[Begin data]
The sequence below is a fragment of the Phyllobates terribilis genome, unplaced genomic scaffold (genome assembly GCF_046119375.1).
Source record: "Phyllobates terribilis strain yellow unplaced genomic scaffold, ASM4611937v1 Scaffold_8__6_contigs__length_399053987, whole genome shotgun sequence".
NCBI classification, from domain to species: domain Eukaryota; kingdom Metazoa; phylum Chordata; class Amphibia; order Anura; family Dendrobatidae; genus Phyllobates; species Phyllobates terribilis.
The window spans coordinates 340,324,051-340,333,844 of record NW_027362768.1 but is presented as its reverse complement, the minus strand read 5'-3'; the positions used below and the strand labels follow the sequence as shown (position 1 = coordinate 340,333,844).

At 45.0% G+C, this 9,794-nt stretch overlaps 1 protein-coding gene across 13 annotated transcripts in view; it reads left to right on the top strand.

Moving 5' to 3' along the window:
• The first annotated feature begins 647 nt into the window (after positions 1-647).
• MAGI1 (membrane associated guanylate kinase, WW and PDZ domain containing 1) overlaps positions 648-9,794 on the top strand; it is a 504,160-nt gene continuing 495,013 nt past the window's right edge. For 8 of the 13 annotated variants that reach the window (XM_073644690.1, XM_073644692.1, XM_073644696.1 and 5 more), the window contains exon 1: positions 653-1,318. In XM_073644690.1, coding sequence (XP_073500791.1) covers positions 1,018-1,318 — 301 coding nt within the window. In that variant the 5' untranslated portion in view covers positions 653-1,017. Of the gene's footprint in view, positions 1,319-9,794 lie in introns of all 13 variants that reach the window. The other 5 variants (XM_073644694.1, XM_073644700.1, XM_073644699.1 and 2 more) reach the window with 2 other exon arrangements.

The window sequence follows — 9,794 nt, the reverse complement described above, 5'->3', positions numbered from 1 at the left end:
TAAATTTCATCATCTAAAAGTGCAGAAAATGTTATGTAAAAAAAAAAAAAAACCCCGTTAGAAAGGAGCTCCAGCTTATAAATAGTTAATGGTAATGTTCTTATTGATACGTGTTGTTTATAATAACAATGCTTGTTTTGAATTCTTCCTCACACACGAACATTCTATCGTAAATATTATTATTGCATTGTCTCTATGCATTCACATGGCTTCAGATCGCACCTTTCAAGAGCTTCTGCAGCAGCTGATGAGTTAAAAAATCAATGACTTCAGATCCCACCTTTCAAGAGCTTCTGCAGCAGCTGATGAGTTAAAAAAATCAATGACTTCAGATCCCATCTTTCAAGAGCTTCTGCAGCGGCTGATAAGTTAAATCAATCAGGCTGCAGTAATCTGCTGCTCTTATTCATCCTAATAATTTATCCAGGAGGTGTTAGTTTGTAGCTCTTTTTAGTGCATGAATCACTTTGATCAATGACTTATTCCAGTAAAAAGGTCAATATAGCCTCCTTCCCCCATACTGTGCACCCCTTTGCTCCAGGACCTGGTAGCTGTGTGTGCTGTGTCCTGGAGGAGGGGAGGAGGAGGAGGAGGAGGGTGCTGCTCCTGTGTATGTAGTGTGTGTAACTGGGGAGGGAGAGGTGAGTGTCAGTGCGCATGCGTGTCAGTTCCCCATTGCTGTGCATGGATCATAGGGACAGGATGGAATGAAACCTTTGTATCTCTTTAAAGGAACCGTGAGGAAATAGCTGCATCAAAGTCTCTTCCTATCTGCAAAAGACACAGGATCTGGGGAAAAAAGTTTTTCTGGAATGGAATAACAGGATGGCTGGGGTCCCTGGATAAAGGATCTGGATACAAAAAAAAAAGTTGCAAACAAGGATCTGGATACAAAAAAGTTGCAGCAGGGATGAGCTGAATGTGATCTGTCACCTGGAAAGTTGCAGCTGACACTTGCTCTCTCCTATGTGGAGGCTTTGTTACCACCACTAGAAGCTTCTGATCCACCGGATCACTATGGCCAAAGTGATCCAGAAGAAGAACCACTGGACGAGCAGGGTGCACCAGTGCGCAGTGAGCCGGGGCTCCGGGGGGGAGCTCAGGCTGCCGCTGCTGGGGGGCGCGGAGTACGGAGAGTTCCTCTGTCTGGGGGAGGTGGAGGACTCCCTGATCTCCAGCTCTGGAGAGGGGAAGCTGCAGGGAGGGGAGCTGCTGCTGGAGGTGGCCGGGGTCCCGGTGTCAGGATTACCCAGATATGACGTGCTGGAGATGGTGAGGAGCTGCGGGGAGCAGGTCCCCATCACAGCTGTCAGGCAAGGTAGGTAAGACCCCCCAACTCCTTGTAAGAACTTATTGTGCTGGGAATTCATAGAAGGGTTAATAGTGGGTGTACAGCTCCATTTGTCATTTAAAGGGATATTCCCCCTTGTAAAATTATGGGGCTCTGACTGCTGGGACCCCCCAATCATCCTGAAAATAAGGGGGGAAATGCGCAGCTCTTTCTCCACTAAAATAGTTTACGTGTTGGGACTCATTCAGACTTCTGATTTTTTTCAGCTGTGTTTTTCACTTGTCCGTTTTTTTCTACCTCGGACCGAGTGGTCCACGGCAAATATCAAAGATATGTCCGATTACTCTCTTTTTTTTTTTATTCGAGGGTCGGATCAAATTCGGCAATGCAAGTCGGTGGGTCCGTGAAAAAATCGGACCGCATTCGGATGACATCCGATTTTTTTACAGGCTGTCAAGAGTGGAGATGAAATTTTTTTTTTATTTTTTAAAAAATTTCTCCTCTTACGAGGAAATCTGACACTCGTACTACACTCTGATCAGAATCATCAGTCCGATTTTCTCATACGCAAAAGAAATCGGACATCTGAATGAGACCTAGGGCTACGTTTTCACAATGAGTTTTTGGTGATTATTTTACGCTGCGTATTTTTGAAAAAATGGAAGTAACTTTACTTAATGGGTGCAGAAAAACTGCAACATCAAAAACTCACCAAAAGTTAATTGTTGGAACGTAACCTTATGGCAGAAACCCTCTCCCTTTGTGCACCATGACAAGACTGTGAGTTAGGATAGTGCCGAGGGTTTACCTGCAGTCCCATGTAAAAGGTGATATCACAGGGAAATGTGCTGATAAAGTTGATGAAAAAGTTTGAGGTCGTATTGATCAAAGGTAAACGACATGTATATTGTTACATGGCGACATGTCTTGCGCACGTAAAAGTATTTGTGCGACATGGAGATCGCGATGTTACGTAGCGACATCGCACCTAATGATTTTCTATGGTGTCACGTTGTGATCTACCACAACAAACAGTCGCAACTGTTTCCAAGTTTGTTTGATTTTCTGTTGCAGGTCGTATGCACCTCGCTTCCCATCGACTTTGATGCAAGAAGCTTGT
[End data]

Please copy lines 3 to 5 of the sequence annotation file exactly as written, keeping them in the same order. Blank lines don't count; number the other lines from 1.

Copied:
NCBI classification, from domain to species: domain Eukaryota; kingdom Metazoa; phylum Chordata; class Amphibia; order Anura; family Dendrobatidae; genus Phyllobates; species Phyllobates terribilis.
The window spans coordinates 340,324,051-340,333,844 of record NW_027362768.1 but is presented as its reverse complement, the minus strand read 5'-3'; the positions used below and the strand labels follow the sequence as shown (position 1 = coordinate 340,333,844).

At 45.0% G+C, this 9,794-nt stretch overlaps 1 protein-coding gene across 13 annotated transcripts in view; it reads left to right on the top strand.